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Breakfast Polenta: Simple, Sweet, Savory

Breakfast Polenta: Simple, Sweet, Savory

Tired of oatmeal every morning? Try breakfast polenta as

your next sweet or savory brunch alternative!


A-maize-ing Polenta

Are you more of a sweet or savory breakfast eater?  Most days I crave eggs during the week, but on weekends I am ready for a plate of fluffy pancakes drizzled in Vermont maple syrup! Some of the typical sweet breakfasts are now showing up with a savory twist.  Hot cereals are making a come back; even more, using unique grains such as quinoa and amaranth. A well known breakfast staple, oatmeal, for example, is now seen topped with eggs, chorizo sausage, and bacon! Move over grits and cream of wheat, there is a new breakfast grain in town. Polenta!

This naturally gluten-free grain made of stoneground cornmeal is mostly recognized in italian cooking.  Whether it is creamy soft or served as thick slices, polenta is extremely versatile at any meal. Topped with meat, seafood, or vegetables, polenta makes a great substitute for rice or pasta in savory recipes. So, why not as a breakfast polenta?


breakfast polenta
A sweet breakfast polenta using apples, dates, and crunchy walnuts!


Last month, I finally made polenta from scratch instead of the usual packaged form seen in a round casing. I was shocked at how easy (and tasty) it was! I couldn’t decide on a savory or sweet version, so I decided to make both! For a sweet take, I topped polenta with sauteed apples, dates, and walnuts. Those craving a savory breakfast, try this version with sundried tomatoes, spinach, and parmesan cheese!

I would also like to thank my new favorite local gourmet shop in Boulder, Le Frigo. Whenever I am on the hunt for delicious cheeses and gourmet products, such as the polenta used in these recipes, they are always my go-to!


Cooking tips for Polenta

Many of us shy away from this cornmeal favorite because of its reputation for overcooking. Why so scared? In reality, it is actually hard to overcook polenta as long as you follow the key cooking basics. These main factors for making polenta include the liquid ratio, cooking method, and cooking time. For more on polenta, check out this excellent article by Serious Eats here.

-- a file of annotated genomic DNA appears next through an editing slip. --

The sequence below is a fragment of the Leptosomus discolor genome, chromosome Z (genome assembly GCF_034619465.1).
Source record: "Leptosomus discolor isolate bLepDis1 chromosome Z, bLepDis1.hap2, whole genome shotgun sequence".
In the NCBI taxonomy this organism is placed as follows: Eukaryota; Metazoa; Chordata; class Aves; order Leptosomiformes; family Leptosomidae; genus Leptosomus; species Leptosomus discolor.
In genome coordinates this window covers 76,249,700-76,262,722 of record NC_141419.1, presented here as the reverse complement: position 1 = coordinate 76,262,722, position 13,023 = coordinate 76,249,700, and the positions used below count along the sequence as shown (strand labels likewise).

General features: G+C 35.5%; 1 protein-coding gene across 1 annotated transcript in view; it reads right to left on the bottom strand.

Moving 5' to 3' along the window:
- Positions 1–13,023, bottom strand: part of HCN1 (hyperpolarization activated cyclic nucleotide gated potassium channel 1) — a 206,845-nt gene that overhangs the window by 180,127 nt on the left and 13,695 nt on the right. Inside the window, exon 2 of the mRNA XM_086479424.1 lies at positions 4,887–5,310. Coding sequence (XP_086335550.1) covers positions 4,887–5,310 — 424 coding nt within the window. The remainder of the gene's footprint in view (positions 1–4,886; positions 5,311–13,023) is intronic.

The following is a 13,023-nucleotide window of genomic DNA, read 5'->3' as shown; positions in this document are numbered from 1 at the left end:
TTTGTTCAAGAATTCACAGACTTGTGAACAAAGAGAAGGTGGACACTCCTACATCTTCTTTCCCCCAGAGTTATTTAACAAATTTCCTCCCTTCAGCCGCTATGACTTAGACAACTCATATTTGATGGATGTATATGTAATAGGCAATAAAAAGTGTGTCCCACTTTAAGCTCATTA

Ratios for Polenta

First, make sure you have the right dry polenta to liquid ratio depending on the desired texture:

  • For a firm texture combine 1 part dry polenta to 3-4 parts liquid.
  • For a softer polenta mix 1 part dry polentia to  6-8 parts liquid.
  • The most common liquids used in polenta cooking are milk, broth or stock, and water.



breakfast polenta
Making delicious polenta from scratch is not so scary!


Basic Cooking Method

Second, to prevent lumping, follow one of these two methods according to the Rouxbe online cooking school:

  1. In a medium pot, whisk cold water and polenta then turn on medium-high heat to bring to boil. Once the polenta is evenly combined, bring the heat down to simmer.
  2. Bring liquid to boil first, then whisk in polenta meal slow and steady and turn heat down to simmer.

For both methods, whisk together polenta and liquid for the first 10 minutes, then simmer partially covered (to avoid splattering) for up to an hour. For more on cooking polenta feel free to read this article by The Kitchn here.




Savory Cheesy Breakfast Polenta with Tomatoes and Spinach

Savory Cheesy Breakfast Polenta with Tomatoes and Spinach


  • 3 cups cooked polenta*
  • 1 tablespoon extra virgin olive oil or butter
  • 1/2 cup sundried tomatoes, sliced
  • 4 cups raw spinach leaves, chopped
  • 1 teaspoon crushed garlic
  • 1 teaspoon italian seasoning
  • 1/4 cup grated parmesan (additional for topping optional)
  • Cooked eggs for topping, optional (poached, scrambled, fried, etc)
  • Salt and Pepper to taste


  1. Set aside the cooked polenta (see directions for cooking polenta mentioned in post). If you prefer the polenta topped with eggs, cook the eggs to your liking while the vegetables cook. Prior to serving polenta, divide into 1/2 cup servings.
  2. In a large pan, heat olive oil on medium high heat, saute the tomatoes and spinach until the spinach leaves start to welt, about 3-5 minutes.
  3. Add the garlic and seasoning, continue sauteeing for an additional 1-2 minutes. Turn off the heat and remove from heat.
  4. Stir in the parmesan cheese.
  5. Top the vegetable mixture over polenta (1/2 cup servings).
  6. Salt and pepper to taste.
  7. Optional: Top with cooked eggs and/or additional grated parmesan
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Maple-sweetened Breakfast Polenta with Apples and Dates

Maple-sweetened Breakfast Polenta with Apples and Dates


  • 3 cups cooked polenta*
  • 1 tablespoon extra virgin olive oil or butter
  • 1 medium apple, chopped
  • 6-8 dates, pitted and chopped
  • 1 teaspoon ground cinnamon
  • 2 tablespoons pure maple syrup
  • 1/4 cup unsalted walnuts, chopped


  1. Set aside the cooked polenta. Distribute into 1/2 cup servings prior to serving.
  2. In a large pan, heat olive oil or butter on medium heat. Saute the apples and dates until slightly softened, about 3-5 minutes. Turn off heat.
  3. Stir in the cinnamon, walnuts, and drizzle of maple syrup; toss to combine.
  4. Pour the apple mixture evenly over cooked polenta servings.
  5. Drizzle additional maple syrup, optional.
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